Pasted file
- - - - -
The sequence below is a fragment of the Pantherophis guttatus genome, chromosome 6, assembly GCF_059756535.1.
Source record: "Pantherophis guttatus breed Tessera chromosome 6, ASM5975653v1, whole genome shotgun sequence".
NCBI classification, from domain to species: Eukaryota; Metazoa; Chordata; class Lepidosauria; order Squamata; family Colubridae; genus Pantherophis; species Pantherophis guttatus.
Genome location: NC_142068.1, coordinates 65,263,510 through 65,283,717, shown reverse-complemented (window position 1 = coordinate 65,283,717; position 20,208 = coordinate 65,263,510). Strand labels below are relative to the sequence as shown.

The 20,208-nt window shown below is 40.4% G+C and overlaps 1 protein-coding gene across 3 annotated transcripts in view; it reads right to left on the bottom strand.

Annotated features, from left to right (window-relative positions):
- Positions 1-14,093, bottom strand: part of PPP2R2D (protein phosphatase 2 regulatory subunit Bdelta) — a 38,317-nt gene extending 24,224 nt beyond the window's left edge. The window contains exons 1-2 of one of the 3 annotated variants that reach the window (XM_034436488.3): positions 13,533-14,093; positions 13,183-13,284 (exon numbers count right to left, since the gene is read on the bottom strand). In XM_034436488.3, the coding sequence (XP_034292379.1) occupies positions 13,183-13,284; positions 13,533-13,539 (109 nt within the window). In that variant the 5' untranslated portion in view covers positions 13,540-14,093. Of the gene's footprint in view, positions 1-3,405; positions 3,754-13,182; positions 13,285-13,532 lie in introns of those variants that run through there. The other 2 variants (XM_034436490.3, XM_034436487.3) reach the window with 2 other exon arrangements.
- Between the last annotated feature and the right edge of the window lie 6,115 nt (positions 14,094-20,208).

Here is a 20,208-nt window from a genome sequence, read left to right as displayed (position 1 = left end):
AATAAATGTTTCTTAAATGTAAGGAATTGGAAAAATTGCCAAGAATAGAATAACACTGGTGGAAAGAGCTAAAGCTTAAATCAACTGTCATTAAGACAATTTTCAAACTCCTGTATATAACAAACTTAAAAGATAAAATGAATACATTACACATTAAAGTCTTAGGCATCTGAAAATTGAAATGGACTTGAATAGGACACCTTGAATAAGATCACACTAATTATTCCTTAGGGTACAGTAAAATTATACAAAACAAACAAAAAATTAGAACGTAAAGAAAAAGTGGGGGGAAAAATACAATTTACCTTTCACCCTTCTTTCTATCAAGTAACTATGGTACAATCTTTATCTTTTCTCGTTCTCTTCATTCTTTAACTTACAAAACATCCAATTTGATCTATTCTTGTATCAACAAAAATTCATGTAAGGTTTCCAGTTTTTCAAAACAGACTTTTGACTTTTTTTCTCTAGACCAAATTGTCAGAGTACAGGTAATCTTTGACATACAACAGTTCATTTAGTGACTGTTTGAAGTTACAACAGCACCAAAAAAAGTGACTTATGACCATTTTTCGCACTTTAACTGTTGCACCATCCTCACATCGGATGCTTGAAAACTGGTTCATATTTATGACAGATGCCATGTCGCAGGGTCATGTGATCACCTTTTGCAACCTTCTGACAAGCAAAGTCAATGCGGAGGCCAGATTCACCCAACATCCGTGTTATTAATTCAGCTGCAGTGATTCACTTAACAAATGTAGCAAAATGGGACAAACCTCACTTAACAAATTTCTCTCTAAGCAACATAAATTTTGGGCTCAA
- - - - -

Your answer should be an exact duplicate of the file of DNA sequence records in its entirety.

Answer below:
The sequence below is a fragment of the Pantherophis guttatus genome, chromosome 6, assembly GCF_059756535.1.
Source record: "Pantherophis guttatus breed Tessera chromosome 6, ASM5975653v1, whole genome shotgun sequence".
NCBI classification, from domain to species: Eukaryota; Metazoa; Chordata; class Lepidosauria; order Squamata; family Colubridae; genus Pantherophis; species Pantherophis guttatus.
Genome location: NC_142068.1, coordinates 65,263,510 through 65,283,717, shown reverse-complemented (window position 1 = coordinate 65,283,717; position 20,208 = coordinate 65,263,510). Strand labels below are relative to the sequence as shown.

The 20,208-nt window shown below is 40.4% G+C and overlaps 1 protein-coding gene across 3 annotated transcripts in view; it reads right to left on the bottom strand.

Annotated features, from left to right (window-relative positions):
- Positions 1-14,093, bottom strand: part of PPP2R2D (protein phosphatase 2 regulatory subunit Bdelta) — a 38,317-nt gene extending 24,224 nt beyond the window's left edge. The window contains exons 1-2 of one of the 3 annotated variants that reach the window (XM_034436488.3): positions 13,533-14,093; positions 13,183-13,284 (exon numbers count right to left, since the gene is read on the bottom strand). In XM_034436488.3, the coding sequence (XP_034292379.1) occupies positions 13,183-13,284; positions 13,533-13,539 (109 nt within the window). In that variant the 5' untranslated portion in view covers positions 13,540-14,093. Of the gene's footprint in view, positions 1-3,405; positions 3,754-13,182; positions 13,285-13,532 lie in introns of those variants that run through there. The other 2 variants (XM_034436490.3, XM_034436487.3) reach the window with 2 other exon arrangements.
- Between the last annotated feature and the right edge of the window lie 6,115 nt (positions 14,094-20,208).

Here is a 20,208-nt window from a genome sequence, read left to right as displayed (position 1 = left end):
AATAAATGTTTCTTAAATGTAAGGAATTGGAAAAATTGCCAAGAATAGAATAACACTGGTGGAAAGAGCTAAAGCTTAAATCAACTGTCATTAAGACAATTTTCAAACTCCTGTATATAACAAACTTAAAAGATAAAATGAATACATTACACATTAAAGTCTTAGGCATCTGAAAATTGAAATGGACTTGAATAGGACACCTTGAATAAGATCACACTAATTATTCCTTAGGGTACAGTAAAATTATACAAAACAAACAAAAAATTAGAACGTAAAGAAAAAGTGGGGGGAAAAATACAATTTACCTTTCACCCTTCTTTCTATCAAGTAACTATGGTACAATCTTTATCTTTTCTCGTTCTCTTCATTCTTTAACTTACAAAACATCCAATTTGATCTATTCTTGTATCAACAAAAATTCATGTAAGGTTTCCAGTTTTTCAAAACAGACTTTTGACTTTTTTTCTCTAGACCAAATTGTCAGAGTACAGGTAATCTTTGACATACAACAGTTCATTTAGTGACTGTTTGAAGTTACAACAGCACCAAAAAAAGTGACTTATGACCATTTTTCGCACTTTAACTGTTGCACCATCCTCACATCGGATGCTTGAAAACTGGTTCATATTTATGACAGATGCCATGTCGCAGGGTCATGTGATCACCTTTTGCAACCTTCTGACAAGCAAAGTCAATGCGGAGGCCAGATTCACCCAACATCCGTGTTATTAATTCAGCTGCAGTGATTCACTTAACAAATGTAGCAAAATGGGACAAACCTCACTTAACAAATTTCTCTCTAAGCAACATAAATTTTGGGCTCAA